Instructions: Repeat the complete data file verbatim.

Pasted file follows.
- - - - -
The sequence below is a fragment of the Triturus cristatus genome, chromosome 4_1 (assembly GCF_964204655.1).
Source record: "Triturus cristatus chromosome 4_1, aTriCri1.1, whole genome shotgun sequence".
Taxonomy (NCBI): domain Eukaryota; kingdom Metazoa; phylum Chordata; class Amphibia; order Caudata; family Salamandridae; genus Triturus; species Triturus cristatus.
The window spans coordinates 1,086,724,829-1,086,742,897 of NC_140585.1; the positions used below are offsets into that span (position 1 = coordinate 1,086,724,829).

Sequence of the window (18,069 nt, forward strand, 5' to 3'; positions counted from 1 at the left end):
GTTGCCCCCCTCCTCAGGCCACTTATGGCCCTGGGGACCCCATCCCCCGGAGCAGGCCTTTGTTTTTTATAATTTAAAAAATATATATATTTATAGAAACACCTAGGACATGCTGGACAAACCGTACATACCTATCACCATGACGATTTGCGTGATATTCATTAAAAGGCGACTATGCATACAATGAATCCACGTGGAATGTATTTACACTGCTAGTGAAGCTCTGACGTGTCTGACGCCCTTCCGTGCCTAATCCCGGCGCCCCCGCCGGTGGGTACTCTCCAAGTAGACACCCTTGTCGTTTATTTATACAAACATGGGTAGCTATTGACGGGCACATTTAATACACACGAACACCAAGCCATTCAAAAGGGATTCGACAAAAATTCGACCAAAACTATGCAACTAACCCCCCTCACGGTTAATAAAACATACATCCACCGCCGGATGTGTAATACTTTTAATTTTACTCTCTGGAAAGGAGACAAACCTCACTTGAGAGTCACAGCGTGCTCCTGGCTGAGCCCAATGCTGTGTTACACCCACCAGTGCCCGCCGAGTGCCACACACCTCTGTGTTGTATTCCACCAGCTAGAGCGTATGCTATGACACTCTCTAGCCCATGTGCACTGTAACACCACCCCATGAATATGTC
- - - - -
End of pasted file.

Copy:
The sequence below is a fragment of the Triturus cristatus genome, chromosome 4_1 (assembly GCF_964204655.1).
Source record: "Triturus cristatus chromosome 4_1, aTriCri1.1, whole genome shotgun sequence".
Taxonomy (NCBI): domain Eukaryota; kingdom Metazoa; phylum Chordata; class Amphibia; order Caudata; family Salamandridae; genus Triturus; species Triturus cristatus.
The window spans coordinates 1,086,724,829-1,086,742,897 of NC_140585.1; the positions used below are offsets into that span (position 1 = coordinate 1,086,724,829).

Sequence of the window (18,069 nt, forward strand, 5' to 3'; positions counted from 1 at the left end):
GTTGCCCCCCTCCTCAGGCCACTTATGGCCCTGGGGACCCCATCCCCCGGAGCAGGCCTTTGTTTTTTATAATTTAAAAAATATATATATTTATAGAAACACCTAGGACATGCTGGACAAACCGTACATACCTATCACCATGACGATTTGCGTGATATTCATTAAAAGGCGACTATGCATACAATGAATCCACGTGGAATGTATTTACACTGCTAGTGAAGCTCTGACGTGTCTGACGCCCTTCCGTGCCTAATCCCGGCGCCCCCGCCGGTGGGTACTCTCCAAGTAGACACCCTTGTCGTTTATTTATACAAACATGGGTAGCTATTGACGGGCACATTTAATACACACGAACACCAAGCCATTCAAAAGGGATTCGACAAAAATTCGACCAAAACTATGCAACTAACCCCCCTCACGGTTAATAAAACATACATCCACCGCCGGATGTGTAATACTTTTAATTTTACTCTCTGGAAAGGAGACAAACCTCACTTGAGAGTCACAGCGTGCTCCTGGCTGAGCCCAATGCTGTGTTACACCCACCAGTGCCCGCCGAGTGCCACACACCTCTGTGTTGTATTCCACCAGCTAGAGCGTATGCTATGACACTCTCTAGCCCATGTGCACTGTAACACCACCCCATGAATATGTC